It’s difficult for me to foresee a recession given strong consumer spending, almost 70% of the economy. However, the Confidence Board’s Consumer Confidence fell from 134 in August to 125 in September, nearly a 7% decline. (The neutral number is 100, meaning no growth or decline. The all-time record is 142 in 1999; a recession began in April 2001.
Certainly both economic and political uncertainty are worries that are impacting economic growth. I urge readers to go online to read John Hood’s column in the
Sept. 29 Winston-Salem Journal: “Uncertain policy has economic cost.” Hood writes: “When people can’t predict with at least some degree of confidence what economic policies their government will follow, they often delay consequential decisions and often park their money in safe, lower yielding investments.”
The Fed’s response to economic uncertainty and to make a recession less likely was to lower interest rates twice last quarter – one quarter of 1% in both July and September. President Trump wanted far deeper cuts – tweeting that Fed Head Jerome Powell had “no guts” and that he was a “bonehead.” Jamie Dimon, the respected CEO of J.P. Morgan Chase, responded that he thought Powell was “a quality human being.”
Lower interest rates are good for the economy and should help avoid a recession. On Aug. 15, for the first time ever, the 30-year U.S. Treasury Bond yield fell below 2%; it finished the quarter at 2.12%. Bond prices rally when interest rates drop – the Fidelity Total Bond Market fund was up 2% for the third quarter and 9% for the year. (Through Sept. 30, the S&P 500 has gained 19% this year.)
My biggest worry is the worldwide manufacturing slowdown. China’s industrial expansion is the lowest in 30 years and Germany’s industrial expectations outlook is the worst since 2009. Here at home, the ISM manufacturing Purchase Managers Index, reported Oct. 1, declined 22% from 61 last December to 47.8 in September (50 is neutral). The number for new export orders was only 41.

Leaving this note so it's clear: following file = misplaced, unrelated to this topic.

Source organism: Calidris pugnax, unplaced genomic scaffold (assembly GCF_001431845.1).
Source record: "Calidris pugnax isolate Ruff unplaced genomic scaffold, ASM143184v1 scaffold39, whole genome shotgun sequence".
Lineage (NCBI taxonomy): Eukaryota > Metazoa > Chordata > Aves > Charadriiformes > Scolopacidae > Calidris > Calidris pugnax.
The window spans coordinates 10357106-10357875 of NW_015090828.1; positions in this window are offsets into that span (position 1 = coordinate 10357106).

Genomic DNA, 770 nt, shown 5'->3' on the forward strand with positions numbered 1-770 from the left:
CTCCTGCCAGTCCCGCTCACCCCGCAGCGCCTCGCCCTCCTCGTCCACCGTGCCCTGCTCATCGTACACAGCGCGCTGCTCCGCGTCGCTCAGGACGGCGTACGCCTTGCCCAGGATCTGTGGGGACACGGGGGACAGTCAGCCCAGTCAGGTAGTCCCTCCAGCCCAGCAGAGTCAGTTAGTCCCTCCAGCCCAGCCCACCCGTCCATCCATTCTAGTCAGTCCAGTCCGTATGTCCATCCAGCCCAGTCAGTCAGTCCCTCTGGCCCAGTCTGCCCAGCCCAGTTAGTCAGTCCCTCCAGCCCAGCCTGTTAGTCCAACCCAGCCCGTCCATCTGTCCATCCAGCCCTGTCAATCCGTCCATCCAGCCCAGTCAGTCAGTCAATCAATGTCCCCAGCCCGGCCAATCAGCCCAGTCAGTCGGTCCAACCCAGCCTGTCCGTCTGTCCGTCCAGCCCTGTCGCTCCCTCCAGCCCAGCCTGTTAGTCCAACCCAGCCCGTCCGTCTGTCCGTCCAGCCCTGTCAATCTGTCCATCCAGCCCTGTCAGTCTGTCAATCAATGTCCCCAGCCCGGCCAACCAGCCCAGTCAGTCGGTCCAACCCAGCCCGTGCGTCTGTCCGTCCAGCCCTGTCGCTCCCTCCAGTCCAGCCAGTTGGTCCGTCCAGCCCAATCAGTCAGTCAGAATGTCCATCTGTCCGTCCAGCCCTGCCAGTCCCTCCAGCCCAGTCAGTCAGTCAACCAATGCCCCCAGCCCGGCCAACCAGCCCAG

Both readings were the lowest since 2009, the major reason the Dow plunged 838 points Tuesday and Wednesday, a little more than 3%. A ruling Wednesday by the World Trade Organization that the Eurozone illegally aided Airbus also contributed to the sell-off because it gave the U.S. permission to impose $7.5 billion of tariffs later this month on European imports.
I’m somewhat surprised that the stock market held up as well as it did last quarter. Maybe it’s logical given the lowest unemployment rate in 50 years, far more advertised job openings than the number of people unemployed, strong real estate sales, solid new car purchases, and low interest rates and energy prices.
Fourth quarters are typically the best for U.S. stocks, averaging 4.7% for the past 25 years. If a trade agreement is reached with China, fourth-quarter returns could double that average.
Politically, during Clinton’s impeachment inquiry the market rallied 28% while during Nixon’s it dropped 15%.
Peter Lynch, the best mutual-fund manager ever who averaged 29% a year at Fidelity Magellan from 1977-1990, once advised: “The key to making money in stocks is not to get scared out of them.” As usual, Sue’s and my stock portfolios are fully invested.